... and a simple INSTR() function could have located any commas within your floating-point numbers and allowed you to change them into periods where required. Telling users to change their regional settings to accomodate your app may have seemed like a quick fix, but I am a firm believer that apps should always accomodate the user, not the other way around. Any app intended for international use should never force someone into a particular date or number format. You should test for regional settings first and then have your app adjust internally to accomodate the user's settings.
I'm fortunate in that all our old apps used serial dates from the very beginning. (We had a set of custom serial date routines long before MS implemented them in VB. Damn, I should have pantented those.. LOL) All string representations of dates get converted to serial format and then regional settings do not matter until you need to convert the date back to a string for display. So regional settings should only come into play when retrieving user input and displaying your output.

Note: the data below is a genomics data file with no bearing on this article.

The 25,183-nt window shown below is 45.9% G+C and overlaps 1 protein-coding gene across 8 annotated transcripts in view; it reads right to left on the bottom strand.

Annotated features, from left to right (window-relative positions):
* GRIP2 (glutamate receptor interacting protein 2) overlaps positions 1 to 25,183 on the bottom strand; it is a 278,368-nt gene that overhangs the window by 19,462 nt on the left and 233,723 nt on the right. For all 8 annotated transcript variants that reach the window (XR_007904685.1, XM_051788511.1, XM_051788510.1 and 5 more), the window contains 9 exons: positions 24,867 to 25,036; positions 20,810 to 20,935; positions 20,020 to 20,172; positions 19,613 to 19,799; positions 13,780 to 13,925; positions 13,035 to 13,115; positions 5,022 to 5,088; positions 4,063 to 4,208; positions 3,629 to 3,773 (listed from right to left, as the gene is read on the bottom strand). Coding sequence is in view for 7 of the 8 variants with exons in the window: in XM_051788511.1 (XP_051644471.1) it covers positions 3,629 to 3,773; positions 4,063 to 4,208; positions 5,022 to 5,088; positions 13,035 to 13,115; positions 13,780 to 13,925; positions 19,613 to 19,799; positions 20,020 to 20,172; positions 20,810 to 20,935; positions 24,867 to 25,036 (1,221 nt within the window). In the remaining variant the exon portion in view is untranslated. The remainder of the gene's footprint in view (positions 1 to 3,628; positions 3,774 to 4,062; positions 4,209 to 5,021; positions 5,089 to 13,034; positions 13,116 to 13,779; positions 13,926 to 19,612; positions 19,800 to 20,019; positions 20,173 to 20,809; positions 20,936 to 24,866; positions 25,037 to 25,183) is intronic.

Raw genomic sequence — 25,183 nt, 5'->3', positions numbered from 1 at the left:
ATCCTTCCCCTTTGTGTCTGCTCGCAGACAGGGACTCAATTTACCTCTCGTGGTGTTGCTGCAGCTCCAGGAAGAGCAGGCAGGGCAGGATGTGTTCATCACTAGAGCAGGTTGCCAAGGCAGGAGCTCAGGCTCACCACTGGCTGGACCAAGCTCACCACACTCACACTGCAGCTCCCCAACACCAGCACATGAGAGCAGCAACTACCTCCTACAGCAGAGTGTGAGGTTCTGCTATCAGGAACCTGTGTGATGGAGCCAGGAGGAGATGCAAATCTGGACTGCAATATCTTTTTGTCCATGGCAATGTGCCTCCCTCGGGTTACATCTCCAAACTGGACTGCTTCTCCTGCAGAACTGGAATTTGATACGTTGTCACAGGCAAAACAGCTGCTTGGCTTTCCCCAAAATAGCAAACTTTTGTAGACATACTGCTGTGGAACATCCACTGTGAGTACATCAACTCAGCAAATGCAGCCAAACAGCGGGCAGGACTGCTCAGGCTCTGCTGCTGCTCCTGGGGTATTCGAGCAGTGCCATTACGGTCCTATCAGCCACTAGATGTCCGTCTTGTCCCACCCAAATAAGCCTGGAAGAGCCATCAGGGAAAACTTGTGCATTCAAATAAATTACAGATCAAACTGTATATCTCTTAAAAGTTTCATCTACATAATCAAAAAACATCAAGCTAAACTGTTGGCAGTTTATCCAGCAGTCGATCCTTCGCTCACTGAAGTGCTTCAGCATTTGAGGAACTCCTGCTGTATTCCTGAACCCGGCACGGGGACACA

Actually, Peter's example works any where as it stands, because he used the value #1/1/2000#. While #06/07/05/# would depend upon regional settings, his number does not. It's a fine point and why I prefer DateSerial(yyyy,mm,dd) or #dd/mmm/yyyy# to avoid possible regional issues.
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